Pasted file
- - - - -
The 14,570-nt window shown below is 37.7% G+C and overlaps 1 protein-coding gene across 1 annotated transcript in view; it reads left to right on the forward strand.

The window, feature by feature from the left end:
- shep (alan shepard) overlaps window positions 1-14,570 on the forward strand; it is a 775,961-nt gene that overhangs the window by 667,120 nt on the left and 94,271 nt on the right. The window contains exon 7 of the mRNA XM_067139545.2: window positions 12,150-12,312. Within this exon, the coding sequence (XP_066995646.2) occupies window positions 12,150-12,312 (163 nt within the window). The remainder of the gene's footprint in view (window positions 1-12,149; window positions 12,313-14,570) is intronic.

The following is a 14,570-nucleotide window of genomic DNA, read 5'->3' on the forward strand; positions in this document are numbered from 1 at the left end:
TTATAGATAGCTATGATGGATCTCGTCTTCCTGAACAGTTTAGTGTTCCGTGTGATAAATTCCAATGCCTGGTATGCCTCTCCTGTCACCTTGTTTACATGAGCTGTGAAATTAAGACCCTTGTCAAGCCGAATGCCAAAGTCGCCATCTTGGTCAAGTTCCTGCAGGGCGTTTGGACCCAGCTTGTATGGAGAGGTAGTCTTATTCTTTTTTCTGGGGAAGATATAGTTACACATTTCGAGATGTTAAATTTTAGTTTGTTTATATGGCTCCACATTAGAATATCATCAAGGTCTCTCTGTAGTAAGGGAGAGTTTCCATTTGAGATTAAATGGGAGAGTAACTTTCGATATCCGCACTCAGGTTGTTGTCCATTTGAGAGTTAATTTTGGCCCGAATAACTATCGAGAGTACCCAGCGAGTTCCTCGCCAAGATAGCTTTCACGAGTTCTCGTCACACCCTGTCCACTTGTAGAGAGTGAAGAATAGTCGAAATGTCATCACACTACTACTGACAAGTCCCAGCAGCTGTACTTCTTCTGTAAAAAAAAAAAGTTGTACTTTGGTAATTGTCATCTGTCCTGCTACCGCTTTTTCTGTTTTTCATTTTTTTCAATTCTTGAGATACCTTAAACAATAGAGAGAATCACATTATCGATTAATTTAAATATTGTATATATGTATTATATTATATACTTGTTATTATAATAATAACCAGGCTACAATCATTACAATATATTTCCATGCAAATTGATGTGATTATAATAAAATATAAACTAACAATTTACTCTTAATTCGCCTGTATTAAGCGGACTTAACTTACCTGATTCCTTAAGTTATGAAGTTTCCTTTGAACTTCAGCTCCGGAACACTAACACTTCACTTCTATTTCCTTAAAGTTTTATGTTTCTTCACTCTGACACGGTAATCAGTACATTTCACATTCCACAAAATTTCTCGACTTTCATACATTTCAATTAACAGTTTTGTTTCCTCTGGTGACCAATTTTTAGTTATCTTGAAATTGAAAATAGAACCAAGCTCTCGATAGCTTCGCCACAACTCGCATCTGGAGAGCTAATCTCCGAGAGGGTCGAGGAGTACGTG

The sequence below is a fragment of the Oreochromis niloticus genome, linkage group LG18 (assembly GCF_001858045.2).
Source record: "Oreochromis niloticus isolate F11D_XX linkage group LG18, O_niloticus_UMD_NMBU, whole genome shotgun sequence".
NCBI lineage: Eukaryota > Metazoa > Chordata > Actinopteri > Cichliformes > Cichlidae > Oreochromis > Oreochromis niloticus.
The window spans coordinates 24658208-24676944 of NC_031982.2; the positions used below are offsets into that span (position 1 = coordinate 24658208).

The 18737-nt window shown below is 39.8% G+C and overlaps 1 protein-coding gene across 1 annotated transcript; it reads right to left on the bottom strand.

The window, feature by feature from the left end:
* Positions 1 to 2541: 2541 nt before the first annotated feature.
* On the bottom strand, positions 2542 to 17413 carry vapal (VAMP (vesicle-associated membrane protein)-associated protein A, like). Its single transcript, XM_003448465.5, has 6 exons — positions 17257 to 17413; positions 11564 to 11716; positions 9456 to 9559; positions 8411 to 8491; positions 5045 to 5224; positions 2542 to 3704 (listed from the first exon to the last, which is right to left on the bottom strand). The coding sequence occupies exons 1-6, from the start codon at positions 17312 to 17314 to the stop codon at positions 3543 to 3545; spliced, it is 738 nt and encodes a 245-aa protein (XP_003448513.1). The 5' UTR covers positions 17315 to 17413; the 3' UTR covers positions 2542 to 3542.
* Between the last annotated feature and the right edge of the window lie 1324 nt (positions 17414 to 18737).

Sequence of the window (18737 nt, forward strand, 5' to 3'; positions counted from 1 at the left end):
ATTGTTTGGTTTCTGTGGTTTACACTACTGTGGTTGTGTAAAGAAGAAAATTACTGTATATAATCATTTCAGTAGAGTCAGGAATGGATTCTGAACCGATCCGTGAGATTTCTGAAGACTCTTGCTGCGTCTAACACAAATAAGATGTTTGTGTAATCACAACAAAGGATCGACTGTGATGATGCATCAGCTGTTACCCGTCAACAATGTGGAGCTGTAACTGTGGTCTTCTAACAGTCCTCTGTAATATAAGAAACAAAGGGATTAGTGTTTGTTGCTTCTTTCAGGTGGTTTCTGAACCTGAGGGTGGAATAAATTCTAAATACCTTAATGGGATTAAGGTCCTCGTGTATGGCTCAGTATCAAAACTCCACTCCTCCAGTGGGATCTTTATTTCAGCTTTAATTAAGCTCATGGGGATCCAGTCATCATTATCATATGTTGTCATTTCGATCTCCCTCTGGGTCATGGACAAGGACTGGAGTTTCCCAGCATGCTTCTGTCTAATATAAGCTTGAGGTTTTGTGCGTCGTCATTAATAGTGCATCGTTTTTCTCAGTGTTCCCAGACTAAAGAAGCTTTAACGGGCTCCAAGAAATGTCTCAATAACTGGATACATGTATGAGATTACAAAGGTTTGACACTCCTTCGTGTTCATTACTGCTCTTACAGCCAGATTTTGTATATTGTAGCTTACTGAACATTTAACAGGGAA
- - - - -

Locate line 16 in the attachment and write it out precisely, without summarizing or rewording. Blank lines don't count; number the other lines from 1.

ATTGTTTGGTTTCTGTGGTTTACACTACTGTGGTTGTGTAAAGAAGAAAATTACTGTATATAATCATTTCAGTAGAGTCAGGAATGGATTCTGAACCGATCCGTGAGATTTCTGAAGACTCTTGCTGCGTCTAACACAAATAAGATGTTTGTGTAATCACAACAAAGGATCGACTGTGATGATGCATCAGCTGTTACCCGTCAACAATGTGGAGCTGTAACTGTGGTCTTCTAACAGTCCTCTGTAATATAAGAAACAAAGGGATTAGTGTTTGTTGCTTCTTTCAGGTGGTTTCTGAACCTGAGGGTGGAATAAATTCTAAATACCTTAATGGGATTAAGGTCCTCGTGTATGGCTCAGTATCAAAACTCCACTCCTCCAGTGGGATCTTTATTTCAGCTTTAATTAAGCTCATGGGGATCCAGTCATCATTATCATATGTTGTCATTTCGATCTCCCTCTGGGTCATGGACAAGGACTGGAGTTTCCCAGCATGCTTCTGTCTAATATAAGCTTGAGGTTTTGTGCGTCGTCATTAATAGTGCATCGTTTTTCTCAGTGTTCCCAGACTAAAGAAGCTTTAACGGGCTCCAAGAAATGTCTCAATAACTGGATACATGTATGAGATTACAAAGGTTTGACACTCCTTCGTGTTCATTACTGCTCTTACAGCCAGATTTTGTATATTGTAGCTTACTGAACATTTAACAGGGAA